Workplace Discrimination Statistics—Find Out the Numbers
However much we like to claim that society is getting better, the only way to prove our point is to look at numbers.
DoNotPay has analyzed the latest numbers relating to workplace discrimination statistics—here are the highs and lows of what we have found.
What Statistics Are Available?
The most reliable source of employment discrimination statistics is the Equal Employment Opportunities Commission (EEOC).
The EEOC enforces federal anti-discrimination laws and oversees all employment discrimination cases in companies with 15 or more employees—you can’t launch a discrimination lawsuit without first filing a charge of discrimination with the EEOC.
This means that the EEOC tracks every discrimination case that is not solved in-house and publishes the data annually.
What Kind of Discrimination Cases Does the EEOC Monitor?
The EEOC categorizes each case by the type of discrimination alleged by the victim. The discrimination categories are:
The EEOC also logs cases of retaliation, color discrimination, and wage discrimination but does not differentiate between de jure and de facto cases—this is only determined after investigations have been completed.
How Many Complaints Does the EEOC Receive in a Year?
Recent reports show the following numbers of complaints lodged with the EEOC, ranked by the number of charges:
|Retaliation - All statutes||41,097||39,469||39,110||37,632|
|Retaliation - Title VII only||32,023||30,556||30,117||27,997|
|Equal Pay Act||996||1,066||1,117||980|
|Genetic Information Nondiscrimination Act||206||220||209||440|
*The total number reflects cases filed under multiple laws
What Do These Discrimination in the Workplace Statistics Mean?
The numbers of cases in almost all categories have been declining gradually since 2017—if the trend continues, it could be an indication that examples of discrimination are on the wane.
The total number of cases is still high, though. Perhaps most alarming is the fact that retaliation—the deliberate victimization of whistleblowers or complainants after they have filed a charge—is the most frequent complaint the EEOC receives.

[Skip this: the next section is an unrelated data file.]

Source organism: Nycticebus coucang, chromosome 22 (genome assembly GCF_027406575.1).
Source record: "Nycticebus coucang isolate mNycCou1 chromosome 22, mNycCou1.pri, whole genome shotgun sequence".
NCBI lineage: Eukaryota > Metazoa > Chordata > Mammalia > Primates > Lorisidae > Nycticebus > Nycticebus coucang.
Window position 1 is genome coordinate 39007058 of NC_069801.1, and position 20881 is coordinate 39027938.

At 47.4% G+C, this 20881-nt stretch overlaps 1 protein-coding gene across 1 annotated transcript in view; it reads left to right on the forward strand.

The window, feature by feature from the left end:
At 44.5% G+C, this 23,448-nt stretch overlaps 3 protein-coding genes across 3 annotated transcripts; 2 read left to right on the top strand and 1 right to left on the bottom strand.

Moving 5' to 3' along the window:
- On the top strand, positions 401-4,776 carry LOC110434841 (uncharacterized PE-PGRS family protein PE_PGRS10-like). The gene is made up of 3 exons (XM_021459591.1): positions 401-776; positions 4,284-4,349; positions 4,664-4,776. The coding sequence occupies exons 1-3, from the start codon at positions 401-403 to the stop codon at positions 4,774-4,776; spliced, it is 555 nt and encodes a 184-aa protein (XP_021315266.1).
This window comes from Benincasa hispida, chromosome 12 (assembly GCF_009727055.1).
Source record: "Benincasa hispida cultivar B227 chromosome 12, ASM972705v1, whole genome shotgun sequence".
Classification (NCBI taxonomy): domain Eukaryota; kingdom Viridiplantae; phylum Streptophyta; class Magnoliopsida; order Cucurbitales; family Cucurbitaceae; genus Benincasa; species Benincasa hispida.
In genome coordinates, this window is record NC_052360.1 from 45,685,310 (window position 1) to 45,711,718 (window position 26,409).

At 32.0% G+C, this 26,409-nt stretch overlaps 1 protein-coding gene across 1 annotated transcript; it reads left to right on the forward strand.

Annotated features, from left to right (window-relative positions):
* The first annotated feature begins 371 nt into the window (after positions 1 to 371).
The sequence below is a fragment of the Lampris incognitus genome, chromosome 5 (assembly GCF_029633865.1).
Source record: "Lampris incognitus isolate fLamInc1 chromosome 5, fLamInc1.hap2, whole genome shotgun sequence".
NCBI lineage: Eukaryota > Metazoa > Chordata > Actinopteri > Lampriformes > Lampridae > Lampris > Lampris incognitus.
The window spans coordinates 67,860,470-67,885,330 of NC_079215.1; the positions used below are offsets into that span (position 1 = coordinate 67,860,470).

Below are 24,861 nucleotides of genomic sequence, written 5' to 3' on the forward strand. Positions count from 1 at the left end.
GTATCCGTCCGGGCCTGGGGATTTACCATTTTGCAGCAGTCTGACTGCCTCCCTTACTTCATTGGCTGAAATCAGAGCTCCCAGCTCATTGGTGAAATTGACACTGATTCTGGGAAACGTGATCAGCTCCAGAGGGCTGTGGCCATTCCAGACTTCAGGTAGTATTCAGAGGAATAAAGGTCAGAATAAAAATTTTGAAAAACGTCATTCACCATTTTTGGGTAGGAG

Does the EEOC Take Employers to Court?
Once you have filed a claim, the EEOC follows these steps:
- Contacting your employer
- Requesting a written response
- Asking for a counter-response
- Investigating the evidence submitted
- Deciding on further action
Contacting Your Employer
The EEOC contacts your employer to inform them that a charge has been filed. The employer’s best course of action is to cooperate as fully as possible from the outset—non-cooperation can antagonize the EEOC and negatively impact any decision the commission reaches on further action.
Requesting a Written Response
Your employer can submit a written response to the charge, offering counter-evidence and any extenuating circumstances, as well as providing a copy of their anti-discrimination policy.
Asking for a Counter-Response
Once the EEOC has received your employer’s deposition, they will ask you for a written counter-response, with any substantiating evidence that may still be required.
Investigating the Evidence Submitted
The case officer from the EEOC will investigate all the evidence submitted by both parties and recommend the next steps.
Deciding on Further Action
If your case seems to be without basis, the EEOC will dismiss it and close your file—this is normally a final decision.
If there is a case answer, though, your case officer will do one of the following:
- Recommend mitigation between you and your employer to reach a settlement
- Launch an EEOC-led lawsuit
- Issue you with written permission to sue
Permission to sue means that you are free to contact a discrimination lawyer and pursue private litigation against your employer.
In the past several years, the EEOC launched and resolved the following numbers of lawsuits:
|Compensation secured (in millions)||$42.4||$53.6||$39.1||$106.1|
The amount of compensation secured through litigation in 2020 was the highest in 16 years. In addition to that amount, the EEOC also won $333.2 million through mitigation and conciliatory settlements.
How Much Compensation Do Employees Get on Average?
The average payout through pre-litigation settlements is about $40,000.
If your charge of discrimination is upheld, you could receive the following:
- Compensation for lost pay or benefits
- Damages for psychological trauma
- Reimbursement of your court and legal costs
- Punitive damages.
The bottom line is that you could win substantial compensation, but you must have enough evidence to be able to win in court if it comes to that.
How Can DoNotPay Help Me?
All you need to do to get the ball rolling is follow these steps:
- Sign up with DoNotPay in your web browser
- Search for our Fight Workplace Discrimination product
- Fill in all the details of your case
DoNotPay will take it from there—we will file your case with the nearest EEOC office, and the representatives will contact you to explain the next steps.
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